Nervous about moving your loved one into a care home? Packing up your belongings and moving into a care home is a big step for anyone. Here are some simple tips on how to make their new room feel less clinical, less intimidating and more homely.
Of course there has to be a balance between safety, functionality and décor especially for dementia units and hospices, however with a few small changes you can vastly improve a rooms atmosphere.
Most care homes are only too happy for you to bring your own home comforts. After all they want you or your relative to be happy and stay. If you want to bring large items of furniture or hang items on walls you’ll have to check with the home manager first.
Once you know the guidelines you can begin to filter through your loved one’s possessions. Try to include them in this process, it encourages them to be involved and allows them to choose items that are important to them.
Astonishingly smell is the most important sense linked to memory. People remember 35% of what they smell and 5% of what they see. Smell can evoke vivid memories and feelings of nostalgia. Smell can be the most comforting thing of all. Our sense of smell is the closest to our hippocampus, this is thought to be the area of our brain closely associated with memories. Every home has a familiar scent that’s difficult to replicate . By bringing personal items such as slippers, house coats, woolly blankets, teddy bears and soft furnishings that generally hold there familiar smell will help with their transition.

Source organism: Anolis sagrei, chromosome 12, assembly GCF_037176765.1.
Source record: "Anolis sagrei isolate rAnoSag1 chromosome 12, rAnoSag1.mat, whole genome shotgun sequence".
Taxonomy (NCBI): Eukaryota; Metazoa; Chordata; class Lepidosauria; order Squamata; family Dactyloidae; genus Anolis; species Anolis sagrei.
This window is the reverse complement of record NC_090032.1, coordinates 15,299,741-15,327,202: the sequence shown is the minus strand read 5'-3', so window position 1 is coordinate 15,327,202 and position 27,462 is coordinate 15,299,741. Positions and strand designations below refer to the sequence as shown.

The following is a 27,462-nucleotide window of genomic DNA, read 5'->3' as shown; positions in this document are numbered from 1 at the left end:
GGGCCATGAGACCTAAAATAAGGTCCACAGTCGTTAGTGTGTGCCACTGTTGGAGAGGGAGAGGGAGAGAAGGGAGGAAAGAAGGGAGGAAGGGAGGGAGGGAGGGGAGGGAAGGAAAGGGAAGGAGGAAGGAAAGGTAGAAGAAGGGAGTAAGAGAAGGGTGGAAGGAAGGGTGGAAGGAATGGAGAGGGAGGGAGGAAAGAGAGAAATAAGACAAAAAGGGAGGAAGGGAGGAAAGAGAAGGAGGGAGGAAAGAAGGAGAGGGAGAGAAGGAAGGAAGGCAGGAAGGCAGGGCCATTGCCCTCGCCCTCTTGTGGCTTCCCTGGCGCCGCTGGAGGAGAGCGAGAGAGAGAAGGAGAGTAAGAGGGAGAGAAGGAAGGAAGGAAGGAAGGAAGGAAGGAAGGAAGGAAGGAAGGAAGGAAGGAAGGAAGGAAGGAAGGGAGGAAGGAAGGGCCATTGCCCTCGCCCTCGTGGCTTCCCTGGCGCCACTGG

Family photo Ideas. Photos of loved ones, friends and holidays may seem obvious but if possible, put a few in walkways and more importantly, displaying their favourite ones at eye level can be a far better option than placing them all on a sideboard. Create multiple montages and get some of their favourite ones blown up to A3 size. This makes compelling viewing and is a fabulous talking points for visitors.
Familiar items such as furniture, their favourite book, CD’s and ornaments. Try to bring as many familiar items as possible. This will help ease the transition, these don’t have to be big items; it can be their favourite chair or bookcase.
Radio. The familiar sound of a regular presenter can be comforting. Many people will remember listening to Terry Wogan, Jimmy Young or Ed Stewart to the point that you think you personally know them. Listening to Desert Island disks or the Steve Wright show is less intrusive than watching the TV and can be a reassuring background noise.
Don’t forget their favourite duvet! This may seem like a simple idea, but can bring comfort and familiarity.
Decorations and material items can work wonders for a new environment, but remember by far the biggest and easiest way to make a home more homely is with the familiar face of friends and family. Visit and call as often as you can and ask friends and siblings to do the same.